Fayette School Board to address sex education complaints March 9

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Board member Presberg dissents, wants to wait until committee makes curriculum choice — 

Community concerns over aspects of the proposed health and sex education curriculum for middle and high school students that surfaced at the Feb. 24 meeting of the Fayette County Board of Education led to a decision to have some of those concerns addressed at the school board’s March 9 work session.

Some of the public speakers at the Feb. 24 meeting questioned if things like the composition of the committee reviewing the proposed health textbooks conformed to the requirements of state law, and with others, including textbook committee members, asking that the board freeze the textbook selection process. Standards at the state level are currently under review.

Board member Barry Marchman after the meeting said his intent that, due to some of the public comments, was to have the board discuss those accusations to make sure there was sufficient exactness in the committee process, and to determine if any direction needed to be given to the committee.

It was at the end of public comments on the health textbook curriculum at the Feb. 24 meeting that Marchman, while waiting on the speaker for the next agenda item to come to the podium, suggested that the issue be put on the agenda for the March 9 work session.

“Now is not the time,” said board member Leonard Presberg, interrupting Marchman.

“Let’s stick with the agenda. We can talk about that afterwards,” said Chairman Scott Hollowell.

“We are in a board meeting,” Marchman responded. “And when the board is in a meeting, we can…”

Marchman was again cut off by Presberg, who said,” I’d like to make a motion that we don’t do anything until the committee makes its recommendation.”

That recommendation is expected at the regular session on March 23.

“What I was suggesting is that we put it on our agenda and talk about it at the next meeting to see if there is any will of the board to give the committee any direction,” Marchman said.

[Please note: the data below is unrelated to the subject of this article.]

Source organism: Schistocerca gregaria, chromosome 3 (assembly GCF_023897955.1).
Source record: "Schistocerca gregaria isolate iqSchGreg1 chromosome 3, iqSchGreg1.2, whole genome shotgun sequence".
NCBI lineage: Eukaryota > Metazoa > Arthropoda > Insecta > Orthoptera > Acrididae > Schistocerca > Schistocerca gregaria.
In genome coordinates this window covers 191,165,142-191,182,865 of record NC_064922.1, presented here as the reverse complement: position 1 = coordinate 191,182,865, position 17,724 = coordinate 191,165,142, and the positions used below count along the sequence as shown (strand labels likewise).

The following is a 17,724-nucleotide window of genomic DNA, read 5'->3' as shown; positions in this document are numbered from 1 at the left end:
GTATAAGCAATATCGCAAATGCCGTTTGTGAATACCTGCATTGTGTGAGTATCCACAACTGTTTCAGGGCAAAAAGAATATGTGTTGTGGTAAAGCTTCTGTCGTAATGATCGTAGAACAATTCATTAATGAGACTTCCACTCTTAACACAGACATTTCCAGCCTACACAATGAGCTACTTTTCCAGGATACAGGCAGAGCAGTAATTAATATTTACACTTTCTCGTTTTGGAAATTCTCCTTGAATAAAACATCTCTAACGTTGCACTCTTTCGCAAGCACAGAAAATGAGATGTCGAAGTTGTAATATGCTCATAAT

“Okay, we’ll take that under advisement,” said Hollowell.

“That was a motion,” Marchman responded.

Board member Brian Anderson then seconded Marchman’s motion.

“I may agree or may not agree with everybody in the room. I don’t know. I think we have to talk about it at some point,” said Anderson, adding another comment, then saying, “I think it’s a reasonable request from Dr. Marchman.”

The vote followed, with Marchman, Anderson, Hollowell and board member Roy Rabold in favor, and with Presberg opposed.

Attendance at the Feb. 24 meeting was far beyond the norm, with more than 200 people in the meeting room waiting to hear public comments on the proposed middle school and high school health and sex education curriculum. Given the applause following the public comments from two dozen people, most of whom spoke in opposition to the proposed curriculum change, it appeared that most in the room also opposed it.

Some in the group of Fayette residents at the meeting, and some outside the meeting room, referenced a petition being circulated in the community calling for. In essence, the petition calls for:

• Respecting parental rights by continuing to use the long-standing “Choose the Best” health curriculum and allowing it to be displayed for public view along with the other options being considered by the Health Review Committee;

• Ensuring a non-digital sex education portion of the Health curriculum;

• Ensuring that the school board does not adopt sex education materials that could be construed to normalize or condone sexual conduct; and

• Ensuring that highly controversial elements related to sex education are not included in the curriculum.

3 COMMENTS

  1. I wonder why Mr Presberg was opposed to discussion when serious concerns were raised both about an ethical handling of the process and the committee’s conformance to state law? Could it be that he is more committed to an agenda than serving the parents of this community?